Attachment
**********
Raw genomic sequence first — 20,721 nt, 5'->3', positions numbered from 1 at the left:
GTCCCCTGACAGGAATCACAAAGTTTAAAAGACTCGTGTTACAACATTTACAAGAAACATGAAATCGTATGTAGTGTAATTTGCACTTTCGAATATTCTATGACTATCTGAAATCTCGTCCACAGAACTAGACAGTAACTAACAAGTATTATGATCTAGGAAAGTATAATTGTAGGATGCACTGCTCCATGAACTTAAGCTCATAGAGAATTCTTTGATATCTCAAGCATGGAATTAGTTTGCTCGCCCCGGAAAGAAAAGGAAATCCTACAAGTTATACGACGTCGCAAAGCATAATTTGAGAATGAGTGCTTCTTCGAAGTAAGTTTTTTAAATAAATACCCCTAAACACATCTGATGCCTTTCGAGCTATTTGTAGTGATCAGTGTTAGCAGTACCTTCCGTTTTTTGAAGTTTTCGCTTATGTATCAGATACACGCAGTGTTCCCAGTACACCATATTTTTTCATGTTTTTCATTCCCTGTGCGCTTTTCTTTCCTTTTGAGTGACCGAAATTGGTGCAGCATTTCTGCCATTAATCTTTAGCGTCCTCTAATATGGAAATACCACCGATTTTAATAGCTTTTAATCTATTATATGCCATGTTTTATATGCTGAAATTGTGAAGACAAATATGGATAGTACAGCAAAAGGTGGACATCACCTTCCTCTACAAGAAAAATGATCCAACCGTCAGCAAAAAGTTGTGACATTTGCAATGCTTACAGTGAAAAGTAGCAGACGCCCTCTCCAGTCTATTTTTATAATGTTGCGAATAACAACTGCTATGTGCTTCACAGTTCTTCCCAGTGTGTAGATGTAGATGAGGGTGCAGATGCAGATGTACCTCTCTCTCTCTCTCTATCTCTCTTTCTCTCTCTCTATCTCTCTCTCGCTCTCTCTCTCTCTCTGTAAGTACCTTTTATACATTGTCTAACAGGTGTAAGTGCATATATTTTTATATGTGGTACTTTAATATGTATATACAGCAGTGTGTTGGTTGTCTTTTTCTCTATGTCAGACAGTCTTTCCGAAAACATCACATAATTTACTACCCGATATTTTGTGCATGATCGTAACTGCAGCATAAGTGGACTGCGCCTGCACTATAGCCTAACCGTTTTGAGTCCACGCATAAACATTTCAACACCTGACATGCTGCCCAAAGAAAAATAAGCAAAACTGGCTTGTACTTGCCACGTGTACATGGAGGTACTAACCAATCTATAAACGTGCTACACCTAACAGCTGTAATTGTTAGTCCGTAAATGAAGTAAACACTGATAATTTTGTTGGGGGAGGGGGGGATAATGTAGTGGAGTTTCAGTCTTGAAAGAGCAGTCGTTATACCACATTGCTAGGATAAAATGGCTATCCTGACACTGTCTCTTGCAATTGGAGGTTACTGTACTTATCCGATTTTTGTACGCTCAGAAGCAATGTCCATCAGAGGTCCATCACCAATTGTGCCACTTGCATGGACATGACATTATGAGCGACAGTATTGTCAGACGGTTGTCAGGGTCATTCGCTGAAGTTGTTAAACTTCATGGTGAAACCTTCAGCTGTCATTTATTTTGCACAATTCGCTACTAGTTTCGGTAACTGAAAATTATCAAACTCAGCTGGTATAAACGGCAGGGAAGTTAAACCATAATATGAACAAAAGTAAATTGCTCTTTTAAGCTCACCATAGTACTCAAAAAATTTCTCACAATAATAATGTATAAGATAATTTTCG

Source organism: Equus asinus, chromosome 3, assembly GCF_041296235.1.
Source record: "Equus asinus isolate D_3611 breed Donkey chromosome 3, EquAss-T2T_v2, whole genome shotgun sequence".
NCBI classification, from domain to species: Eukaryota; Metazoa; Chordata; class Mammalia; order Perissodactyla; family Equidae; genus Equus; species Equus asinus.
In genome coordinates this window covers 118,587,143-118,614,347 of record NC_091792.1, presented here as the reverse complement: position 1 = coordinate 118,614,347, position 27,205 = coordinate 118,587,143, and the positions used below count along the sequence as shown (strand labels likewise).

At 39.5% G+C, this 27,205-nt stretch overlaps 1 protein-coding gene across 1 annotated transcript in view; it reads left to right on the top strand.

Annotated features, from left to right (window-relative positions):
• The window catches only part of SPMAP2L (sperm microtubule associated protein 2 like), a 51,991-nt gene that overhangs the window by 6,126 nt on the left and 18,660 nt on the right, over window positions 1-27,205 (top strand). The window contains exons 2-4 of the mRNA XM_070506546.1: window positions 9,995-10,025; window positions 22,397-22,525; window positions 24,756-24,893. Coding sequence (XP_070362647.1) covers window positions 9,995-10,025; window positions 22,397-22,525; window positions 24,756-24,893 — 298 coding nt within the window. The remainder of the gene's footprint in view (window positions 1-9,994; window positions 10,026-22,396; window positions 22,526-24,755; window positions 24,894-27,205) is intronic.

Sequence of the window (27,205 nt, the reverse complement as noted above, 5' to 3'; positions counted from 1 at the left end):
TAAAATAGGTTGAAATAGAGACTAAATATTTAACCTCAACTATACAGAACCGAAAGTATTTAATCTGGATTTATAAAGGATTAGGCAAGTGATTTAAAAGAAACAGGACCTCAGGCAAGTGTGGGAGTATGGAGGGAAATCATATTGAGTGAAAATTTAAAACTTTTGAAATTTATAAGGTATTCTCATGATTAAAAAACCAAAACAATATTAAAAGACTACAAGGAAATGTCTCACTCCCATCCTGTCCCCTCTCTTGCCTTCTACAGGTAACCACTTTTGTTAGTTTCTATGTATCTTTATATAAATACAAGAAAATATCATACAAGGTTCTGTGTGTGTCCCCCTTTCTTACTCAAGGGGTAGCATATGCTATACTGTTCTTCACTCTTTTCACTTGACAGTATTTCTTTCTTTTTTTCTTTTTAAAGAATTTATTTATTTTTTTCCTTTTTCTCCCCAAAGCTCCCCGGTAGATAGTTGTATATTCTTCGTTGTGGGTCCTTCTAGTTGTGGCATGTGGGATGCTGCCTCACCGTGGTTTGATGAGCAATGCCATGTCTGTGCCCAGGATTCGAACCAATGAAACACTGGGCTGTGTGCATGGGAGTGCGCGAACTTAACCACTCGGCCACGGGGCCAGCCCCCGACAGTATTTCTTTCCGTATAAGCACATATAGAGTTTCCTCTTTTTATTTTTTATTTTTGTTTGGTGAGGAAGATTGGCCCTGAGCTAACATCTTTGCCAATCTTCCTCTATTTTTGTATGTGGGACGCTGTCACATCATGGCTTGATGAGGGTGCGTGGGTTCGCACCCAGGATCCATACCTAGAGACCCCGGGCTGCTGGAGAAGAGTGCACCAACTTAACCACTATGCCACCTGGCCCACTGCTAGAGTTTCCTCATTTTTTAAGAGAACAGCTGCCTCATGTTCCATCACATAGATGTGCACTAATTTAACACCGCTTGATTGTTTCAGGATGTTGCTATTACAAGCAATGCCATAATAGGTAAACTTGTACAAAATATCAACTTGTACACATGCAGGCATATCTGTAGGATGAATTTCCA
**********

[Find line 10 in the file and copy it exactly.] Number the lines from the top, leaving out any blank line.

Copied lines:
Sequence of the window (27,205 nt, the reverse complement as noted above, 5' to 3'; positions counted from 1 at the left end):